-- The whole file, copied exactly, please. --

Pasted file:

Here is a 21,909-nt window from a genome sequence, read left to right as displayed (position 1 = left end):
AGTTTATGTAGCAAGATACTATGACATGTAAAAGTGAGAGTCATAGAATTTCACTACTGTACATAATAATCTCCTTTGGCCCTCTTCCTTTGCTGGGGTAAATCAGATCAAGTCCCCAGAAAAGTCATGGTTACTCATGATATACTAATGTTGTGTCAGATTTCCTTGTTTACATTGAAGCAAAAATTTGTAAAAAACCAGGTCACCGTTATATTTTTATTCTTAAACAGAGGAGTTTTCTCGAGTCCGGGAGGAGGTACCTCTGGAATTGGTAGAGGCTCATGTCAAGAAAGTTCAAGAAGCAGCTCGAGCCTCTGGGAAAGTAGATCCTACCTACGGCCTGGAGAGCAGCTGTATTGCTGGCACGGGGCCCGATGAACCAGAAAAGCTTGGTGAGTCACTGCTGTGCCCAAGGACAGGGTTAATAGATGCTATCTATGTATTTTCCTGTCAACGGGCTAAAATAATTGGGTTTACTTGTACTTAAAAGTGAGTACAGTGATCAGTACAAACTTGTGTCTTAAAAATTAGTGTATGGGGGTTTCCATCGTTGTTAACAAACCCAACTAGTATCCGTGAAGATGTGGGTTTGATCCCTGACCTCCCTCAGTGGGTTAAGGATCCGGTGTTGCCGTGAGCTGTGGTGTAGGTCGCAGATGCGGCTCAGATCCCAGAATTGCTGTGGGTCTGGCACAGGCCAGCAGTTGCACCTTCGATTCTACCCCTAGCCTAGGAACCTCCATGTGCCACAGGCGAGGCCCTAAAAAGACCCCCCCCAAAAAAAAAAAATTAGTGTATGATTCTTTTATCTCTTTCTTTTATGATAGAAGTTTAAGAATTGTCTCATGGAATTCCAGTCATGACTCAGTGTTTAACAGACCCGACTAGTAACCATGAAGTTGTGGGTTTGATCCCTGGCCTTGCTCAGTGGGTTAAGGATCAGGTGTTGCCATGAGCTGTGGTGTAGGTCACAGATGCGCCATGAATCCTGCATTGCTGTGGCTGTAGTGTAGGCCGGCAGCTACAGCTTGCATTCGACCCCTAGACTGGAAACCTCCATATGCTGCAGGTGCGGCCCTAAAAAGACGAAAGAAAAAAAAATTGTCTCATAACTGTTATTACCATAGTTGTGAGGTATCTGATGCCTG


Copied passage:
Here is a 21,909-nt window from a genome sequence, read left to right as displayed (position 1 = left end):
AGTTTATGTAGCAAGATACTATGACATGTAAAAGTGAGAGTCATAGAATTTCACTACTGTACATAATAATCTCCTTTGGCCCTCTTCCTTTGCTGGGGTAAATCAGATCAAGTCCCCAGAAAAGTCATGGTTACTCATGATATACTAATGTTGTGTCAGATTTCCTTGTTTACATTGAAGCAAAAATTTGTAAAAAACCAGGTCACCGTTATATTTTTATTCTTAAACAGAGGAGTTTTCTCGAGTCCGGGAGGAGGTACCTCTGGAATTGGTAGAGGCTCATGTCAAGAAAGTTCAAGAAGCAGCTCGAGCCTCTGGGAAAGTAGATCCTACCTACGGCCTGGAGAGCAGCTGTATTGCTGGCACGGGGCCCGATGAACCAGAAAAGCTTGGTGAGTCACTGCTGTGCCCAAGGACAGGGTTAATAGATGCTATCTATGTATTTTCCTGTCAACGGGCTAAAATAATTGGGTTTACTTGTACTTAAAAGTGAGTACAGTGATCAGTACAAACTTGTGTCTTAAAAATTAGTGTATGGGGGTTTCCATCGTTGTTAACAAACCCAACTAGTATCCGTGAAGATGTGGGTTTGATCCCTGACCTCCCTCAGTGGGTTAAGGATCCGGTGTTGCCGTGAGCTGTGGTGTAGGTCGCAGATGCGGCTCAGATCCCAGAATTGCTGTGGGTCTGGCACAGGCCAGCAGTTGCACCTTCGATTCTACCCCTAGCCTAGGAACCTCCATGTGCCACAGGCGAGGCCCTAAAAAGACCCCCCCCAAAAAAAAAAAATTAGTGTATGATTCTTTTATCTCTTTCTTTTATGATAGAAGTTTAAGAATTGTCTCATGGAATTCCAGTCATGACTCAGTGTTTAACAGACCCGACTAGTAACCATGAAGTTGTGGGTTTGATCCCTGGCCTTGCTCAGTGGGTTAAGGATCAGGTGTTGCCATGAGCTGTGGTGTAGGTCACAGATGCGCCATGAATCCTGCATTGCTGTGGCTGTAGTGTAGGCCGGCAGCTACAGCTTGCATTCGACCCCTAGACTGGAAACCTCCATATGCTGCAGGTGCGGCCCTAAAAAGACGAAAGAAAAAAAAATTGTCTCATAACTGTTATTACCATAGTTGTGAGGTATCTGATGCCTG